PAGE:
stuff attacking women`s rights, I guess, is just a fairy tale to him that
it really hasn`t happened.

I find it absolutely amazing. I don`t even know if the guy watches the
news at all. Josh Marshall, is the only thing that they can find negative
on Hillary Clinton, if everything else isn`t going to work, they might as
well attack Bill?

JOSH MARSHALL, TALKING POINTS MEMO: Well, I think, you know, Democrats, I
have to imagine, think it`s great if Rand Paul takes this line because,
look, I am not myself to won (ph) but I`m going to go out on a limb and say
that I don`t think you appeal to women by attacking a female candidate
because her husband cheated on her. That`s stupid.

SCHULTZ: Yeah.

MARSHALL: That`s really -- that makes no sense at all. (Inaudible) side
effect that this happened almost 20 years ago. The press -- but Rand Paul
said about the press who went light on it, I mean, man, does he remember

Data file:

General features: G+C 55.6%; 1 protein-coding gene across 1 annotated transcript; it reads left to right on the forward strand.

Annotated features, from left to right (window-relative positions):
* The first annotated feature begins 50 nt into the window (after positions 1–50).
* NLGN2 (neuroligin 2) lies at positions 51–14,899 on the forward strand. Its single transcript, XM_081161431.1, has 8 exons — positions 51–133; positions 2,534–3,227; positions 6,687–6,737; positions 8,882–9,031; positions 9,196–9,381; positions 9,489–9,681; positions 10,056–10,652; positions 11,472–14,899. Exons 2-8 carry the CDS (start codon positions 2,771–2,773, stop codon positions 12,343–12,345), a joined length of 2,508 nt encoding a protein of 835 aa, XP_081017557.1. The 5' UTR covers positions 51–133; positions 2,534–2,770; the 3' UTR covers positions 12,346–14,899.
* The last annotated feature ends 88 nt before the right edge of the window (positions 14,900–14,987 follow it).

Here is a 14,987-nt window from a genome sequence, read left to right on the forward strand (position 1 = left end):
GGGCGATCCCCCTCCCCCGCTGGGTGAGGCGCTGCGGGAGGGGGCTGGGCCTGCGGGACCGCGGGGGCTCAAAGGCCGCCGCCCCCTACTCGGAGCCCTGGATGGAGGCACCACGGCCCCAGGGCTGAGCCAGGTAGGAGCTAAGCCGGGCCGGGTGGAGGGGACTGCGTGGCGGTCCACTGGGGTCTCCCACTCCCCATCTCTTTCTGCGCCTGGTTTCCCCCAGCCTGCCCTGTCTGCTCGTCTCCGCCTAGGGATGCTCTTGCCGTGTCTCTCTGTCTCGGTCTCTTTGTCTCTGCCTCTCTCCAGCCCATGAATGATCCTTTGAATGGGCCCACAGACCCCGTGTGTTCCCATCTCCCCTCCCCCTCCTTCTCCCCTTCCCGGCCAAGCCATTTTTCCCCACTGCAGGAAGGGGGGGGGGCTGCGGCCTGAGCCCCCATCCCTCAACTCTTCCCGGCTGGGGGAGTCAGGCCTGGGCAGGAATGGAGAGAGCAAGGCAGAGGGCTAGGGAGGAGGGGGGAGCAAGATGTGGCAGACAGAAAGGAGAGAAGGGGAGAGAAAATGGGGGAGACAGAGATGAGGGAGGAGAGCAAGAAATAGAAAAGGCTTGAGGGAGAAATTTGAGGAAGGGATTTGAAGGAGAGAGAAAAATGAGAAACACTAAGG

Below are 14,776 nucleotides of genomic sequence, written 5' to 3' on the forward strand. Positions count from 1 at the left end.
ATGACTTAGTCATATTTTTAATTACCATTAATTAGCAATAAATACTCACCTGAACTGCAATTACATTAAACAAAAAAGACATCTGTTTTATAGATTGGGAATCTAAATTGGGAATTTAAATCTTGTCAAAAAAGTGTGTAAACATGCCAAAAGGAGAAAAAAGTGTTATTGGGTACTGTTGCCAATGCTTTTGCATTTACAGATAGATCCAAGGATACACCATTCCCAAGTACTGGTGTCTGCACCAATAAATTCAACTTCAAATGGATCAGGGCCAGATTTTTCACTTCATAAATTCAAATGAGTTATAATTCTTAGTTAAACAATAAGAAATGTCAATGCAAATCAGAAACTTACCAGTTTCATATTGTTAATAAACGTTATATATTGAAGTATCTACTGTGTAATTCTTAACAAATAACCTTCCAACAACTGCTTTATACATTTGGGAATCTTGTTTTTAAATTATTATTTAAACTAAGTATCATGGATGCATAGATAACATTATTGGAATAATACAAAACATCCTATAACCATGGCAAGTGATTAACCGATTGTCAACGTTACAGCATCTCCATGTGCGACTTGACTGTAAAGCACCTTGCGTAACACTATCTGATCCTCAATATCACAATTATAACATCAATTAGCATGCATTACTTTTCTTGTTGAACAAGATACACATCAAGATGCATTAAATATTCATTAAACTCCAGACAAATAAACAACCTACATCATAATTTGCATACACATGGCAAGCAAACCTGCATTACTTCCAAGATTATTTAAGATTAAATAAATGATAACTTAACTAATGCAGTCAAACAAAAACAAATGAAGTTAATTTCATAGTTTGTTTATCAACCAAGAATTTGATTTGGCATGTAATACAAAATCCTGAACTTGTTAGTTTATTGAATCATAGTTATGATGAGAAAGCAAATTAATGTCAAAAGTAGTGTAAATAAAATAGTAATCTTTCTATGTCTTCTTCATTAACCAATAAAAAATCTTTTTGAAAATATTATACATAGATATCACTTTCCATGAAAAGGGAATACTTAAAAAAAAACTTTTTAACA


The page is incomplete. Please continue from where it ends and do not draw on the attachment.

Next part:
1998 and 1999? I was down -- I was down in D.C. covering that impeachment
trial. It was crazy. You know, this kind of thing is, it is offensive but
it`s so silly and I don`t know where -- I can`t imagine Rand Paul in any
sort of like media strategist who thought this was like.

SCHULTZ: Well.

MARSHALL: . a great idea.

SCHULTZ: And that`s what struck me -- is when I saw this, I thought --
now, I wonder if Rand Paul went into that studio knowing he was going to
say that or he just got diary of the mouth then it just came right out and
he just didn`t -- ain`t just thought (inaudible) just keeping rolling
against the Clintons any way. He possibly could, so he thought and take a